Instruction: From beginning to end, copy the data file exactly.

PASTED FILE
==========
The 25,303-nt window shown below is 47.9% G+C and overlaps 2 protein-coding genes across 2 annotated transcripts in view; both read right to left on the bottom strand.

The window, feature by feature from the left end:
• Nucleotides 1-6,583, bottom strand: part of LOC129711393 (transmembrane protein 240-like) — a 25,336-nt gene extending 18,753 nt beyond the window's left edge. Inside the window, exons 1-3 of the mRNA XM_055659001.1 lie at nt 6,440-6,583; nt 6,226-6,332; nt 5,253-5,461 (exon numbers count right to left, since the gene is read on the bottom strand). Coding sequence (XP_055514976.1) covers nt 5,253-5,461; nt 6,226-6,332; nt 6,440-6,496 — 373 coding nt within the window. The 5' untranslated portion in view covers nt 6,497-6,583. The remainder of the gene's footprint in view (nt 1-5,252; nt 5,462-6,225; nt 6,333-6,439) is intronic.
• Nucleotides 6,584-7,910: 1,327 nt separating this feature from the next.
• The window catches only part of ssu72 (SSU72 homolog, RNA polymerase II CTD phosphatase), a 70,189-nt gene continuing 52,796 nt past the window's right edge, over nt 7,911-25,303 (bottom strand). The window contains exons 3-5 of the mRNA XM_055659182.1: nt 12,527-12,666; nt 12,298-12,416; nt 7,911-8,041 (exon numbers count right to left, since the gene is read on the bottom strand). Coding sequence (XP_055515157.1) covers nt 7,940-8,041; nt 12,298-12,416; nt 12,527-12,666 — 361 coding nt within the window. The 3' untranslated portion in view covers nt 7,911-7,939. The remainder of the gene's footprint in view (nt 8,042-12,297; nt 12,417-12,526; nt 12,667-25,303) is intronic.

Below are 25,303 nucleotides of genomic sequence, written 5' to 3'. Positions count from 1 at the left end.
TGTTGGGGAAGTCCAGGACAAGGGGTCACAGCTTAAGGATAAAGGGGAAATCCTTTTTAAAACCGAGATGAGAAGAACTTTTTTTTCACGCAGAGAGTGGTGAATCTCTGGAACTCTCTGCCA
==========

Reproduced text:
The 25,303-nt window shown below is 47.9% G+C and overlaps 2 protein-coding genes across 2 annotated transcripts in view; both read right to left on the bottom strand.

The window, feature by feature from the left end:
• Nucleotides 1-6,583, bottom strand: part of LOC129711393 (transmembrane protein 240-like) — a 25,336-nt gene extending 18,753 nt beyond the window's left edge. Inside the window, exons 1-3 of the mRNA XM_055659001.1 lie at nt 6,440-6,583; nt 6,226-6,332; nt 5,253-5,461 (exon numbers count right to left, since the gene is read on the bottom strand). Coding sequence (XP_055514976.1) covers nt 5,253-5,461; nt 6,226-6,332; nt 6,440-6,496 — 373 coding nt within the window. The 5' untranslated portion in view covers nt 6,497-6,583. The remainder of the gene's footprint in view (nt 1-5,252; nt 5,462-6,225; nt 6,333-6,439) is intronic.
• Nucleotides 6,584-7,910: 1,327 nt separating this feature from the next.
• The window catches only part of ssu72 (SSU72 homolog, RNA polymerase II CTD phosphatase), a 70,189-nt gene continuing 52,796 nt past the window's right edge, over nt 7,911-25,303 (bottom strand). The window contains exons 3-5 of the mRNA XM_055659182.1: nt 12,527-12,666; nt 12,298-12,416; nt 7,911-8,041 (exon numbers count right to left, since the gene is read on the bottom strand). Coding sequence (XP_055515157.1) covers nt 7,940-8,041; nt 12,298-12,416; nt 12,527-12,666 — 361 coding nt within the window. The 3' untranslated portion in view covers nt 7,911-7,939. The remainder of the gene's footprint in view (nt 8,042-12,297; nt 12,417-12,526; nt 12,667-25,303) is intronic.

Below are 25,303 nucleotides of genomic sequence, written 5' to 3'. Positions count from 1 at the left end.
TGTTGGGGAAGTCCAGGACAAGGGGTCACAGCTTAAGGATAAAGGGGAAATCCTTTTTAAAACCGAGATGAGAAGAACTTTTTTTTCACGCAGAGAGTGGTGAATCTCTGGAACTCTCTGCCA